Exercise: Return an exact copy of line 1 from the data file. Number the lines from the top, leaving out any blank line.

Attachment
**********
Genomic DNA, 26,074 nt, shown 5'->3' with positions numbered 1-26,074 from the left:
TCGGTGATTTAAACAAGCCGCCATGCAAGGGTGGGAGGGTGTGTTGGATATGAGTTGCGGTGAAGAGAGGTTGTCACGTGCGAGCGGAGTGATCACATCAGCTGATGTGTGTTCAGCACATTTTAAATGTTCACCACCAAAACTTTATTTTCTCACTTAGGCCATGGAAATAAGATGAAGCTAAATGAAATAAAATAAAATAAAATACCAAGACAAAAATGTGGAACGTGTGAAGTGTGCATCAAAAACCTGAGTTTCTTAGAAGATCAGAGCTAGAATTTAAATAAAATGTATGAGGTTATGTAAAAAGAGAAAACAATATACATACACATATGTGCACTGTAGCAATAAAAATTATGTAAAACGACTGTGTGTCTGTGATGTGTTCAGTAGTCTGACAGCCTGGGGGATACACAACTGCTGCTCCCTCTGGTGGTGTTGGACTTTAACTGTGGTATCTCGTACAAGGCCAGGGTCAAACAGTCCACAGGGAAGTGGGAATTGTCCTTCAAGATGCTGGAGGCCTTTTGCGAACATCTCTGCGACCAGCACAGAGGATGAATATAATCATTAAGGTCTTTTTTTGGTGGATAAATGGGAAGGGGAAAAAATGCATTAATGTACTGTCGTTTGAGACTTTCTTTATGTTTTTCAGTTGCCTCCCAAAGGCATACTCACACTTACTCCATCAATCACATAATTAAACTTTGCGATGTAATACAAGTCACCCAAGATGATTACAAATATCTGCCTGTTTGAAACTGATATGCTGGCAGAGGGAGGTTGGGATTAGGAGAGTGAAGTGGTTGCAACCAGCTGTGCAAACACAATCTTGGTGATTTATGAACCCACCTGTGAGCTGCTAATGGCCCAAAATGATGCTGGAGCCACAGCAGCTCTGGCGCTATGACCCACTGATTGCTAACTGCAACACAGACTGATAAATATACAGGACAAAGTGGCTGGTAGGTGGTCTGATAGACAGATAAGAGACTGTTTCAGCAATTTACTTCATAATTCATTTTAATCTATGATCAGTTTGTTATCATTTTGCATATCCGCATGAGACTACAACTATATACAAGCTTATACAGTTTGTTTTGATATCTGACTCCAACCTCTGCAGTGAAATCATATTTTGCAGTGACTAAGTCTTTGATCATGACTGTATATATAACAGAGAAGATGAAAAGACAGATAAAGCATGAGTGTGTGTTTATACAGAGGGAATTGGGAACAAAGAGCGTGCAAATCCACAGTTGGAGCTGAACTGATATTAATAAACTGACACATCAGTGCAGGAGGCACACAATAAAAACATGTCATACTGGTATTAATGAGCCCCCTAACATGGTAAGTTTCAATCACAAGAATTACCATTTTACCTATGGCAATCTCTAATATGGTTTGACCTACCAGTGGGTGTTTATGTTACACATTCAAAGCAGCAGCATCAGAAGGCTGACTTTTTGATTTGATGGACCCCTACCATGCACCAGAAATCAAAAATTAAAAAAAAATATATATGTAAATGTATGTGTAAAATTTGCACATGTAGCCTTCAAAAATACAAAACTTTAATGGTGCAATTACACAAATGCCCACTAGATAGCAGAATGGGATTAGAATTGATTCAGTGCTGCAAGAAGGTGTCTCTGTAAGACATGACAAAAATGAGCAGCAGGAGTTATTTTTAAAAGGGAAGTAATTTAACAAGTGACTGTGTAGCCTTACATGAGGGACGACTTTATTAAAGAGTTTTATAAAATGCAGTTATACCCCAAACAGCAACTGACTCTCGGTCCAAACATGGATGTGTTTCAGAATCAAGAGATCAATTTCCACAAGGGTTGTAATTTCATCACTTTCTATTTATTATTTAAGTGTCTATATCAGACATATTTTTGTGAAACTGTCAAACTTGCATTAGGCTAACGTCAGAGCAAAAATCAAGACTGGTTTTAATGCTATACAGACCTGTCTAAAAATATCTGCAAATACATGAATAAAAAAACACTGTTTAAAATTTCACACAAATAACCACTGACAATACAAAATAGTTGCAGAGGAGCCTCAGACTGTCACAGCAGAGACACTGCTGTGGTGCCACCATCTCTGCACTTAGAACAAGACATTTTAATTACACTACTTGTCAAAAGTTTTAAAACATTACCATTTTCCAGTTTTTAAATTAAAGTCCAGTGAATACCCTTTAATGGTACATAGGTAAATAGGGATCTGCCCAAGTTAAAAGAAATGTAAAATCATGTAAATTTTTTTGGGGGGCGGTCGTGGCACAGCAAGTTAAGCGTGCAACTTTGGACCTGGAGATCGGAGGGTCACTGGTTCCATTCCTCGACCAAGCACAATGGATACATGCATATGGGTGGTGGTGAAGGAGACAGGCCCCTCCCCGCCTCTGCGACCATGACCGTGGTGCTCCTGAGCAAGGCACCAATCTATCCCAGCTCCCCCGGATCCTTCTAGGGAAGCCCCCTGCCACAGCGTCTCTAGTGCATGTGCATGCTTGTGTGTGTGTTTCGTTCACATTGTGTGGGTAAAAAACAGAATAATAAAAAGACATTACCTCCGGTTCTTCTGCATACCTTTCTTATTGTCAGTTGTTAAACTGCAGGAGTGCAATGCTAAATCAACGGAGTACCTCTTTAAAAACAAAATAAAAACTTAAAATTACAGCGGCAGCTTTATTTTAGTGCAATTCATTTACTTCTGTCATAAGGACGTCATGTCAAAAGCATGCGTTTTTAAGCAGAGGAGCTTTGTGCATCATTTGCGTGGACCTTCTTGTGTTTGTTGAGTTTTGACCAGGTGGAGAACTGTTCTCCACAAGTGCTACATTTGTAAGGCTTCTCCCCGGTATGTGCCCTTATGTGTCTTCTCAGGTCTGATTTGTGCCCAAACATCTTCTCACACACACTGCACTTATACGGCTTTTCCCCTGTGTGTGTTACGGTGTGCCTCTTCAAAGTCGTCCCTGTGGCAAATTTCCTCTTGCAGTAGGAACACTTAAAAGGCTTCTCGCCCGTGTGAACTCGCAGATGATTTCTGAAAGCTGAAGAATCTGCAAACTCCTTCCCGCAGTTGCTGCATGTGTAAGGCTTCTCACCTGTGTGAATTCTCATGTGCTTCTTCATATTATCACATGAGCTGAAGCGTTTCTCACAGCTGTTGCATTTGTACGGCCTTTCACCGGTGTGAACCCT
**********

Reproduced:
Genomic DNA, 26,074 nt, shown 5'->3' with positions numbered 1-26,074 from the left: